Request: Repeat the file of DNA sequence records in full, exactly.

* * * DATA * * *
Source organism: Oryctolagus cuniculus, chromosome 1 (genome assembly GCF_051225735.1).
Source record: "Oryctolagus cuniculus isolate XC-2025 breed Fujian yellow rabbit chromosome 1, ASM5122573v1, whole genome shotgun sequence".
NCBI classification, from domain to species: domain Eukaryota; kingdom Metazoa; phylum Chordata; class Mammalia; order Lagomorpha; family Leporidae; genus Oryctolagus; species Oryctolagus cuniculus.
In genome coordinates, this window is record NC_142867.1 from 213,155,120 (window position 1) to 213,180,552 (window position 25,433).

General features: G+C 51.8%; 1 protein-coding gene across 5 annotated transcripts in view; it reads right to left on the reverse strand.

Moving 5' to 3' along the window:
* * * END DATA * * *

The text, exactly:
Source organism: Oryctolagus cuniculus, chromosome 1 (genome assembly GCF_051225735.1).
Source record: "Oryctolagus cuniculus isolate XC-2025 breed Fujian yellow rabbit chromosome 1, ASM5122573v1, whole genome shotgun sequence".
NCBI classification, from domain to species: domain Eukaryota; kingdom Metazoa; phylum Chordata; class Mammalia; order Lagomorpha; family Leporidae; genus Oryctolagus; species Oryctolagus cuniculus.
In genome coordinates, this window is record NC_142867.1 from 213,155,120 (window position 1) to 213,180,552 (window position 25,433).

General features: G+C 51.8%; 1 protein-coding gene across 5 annotated transcripts in view; it reads right to left on the reverse strand.

Moving 5' to 3' along the window: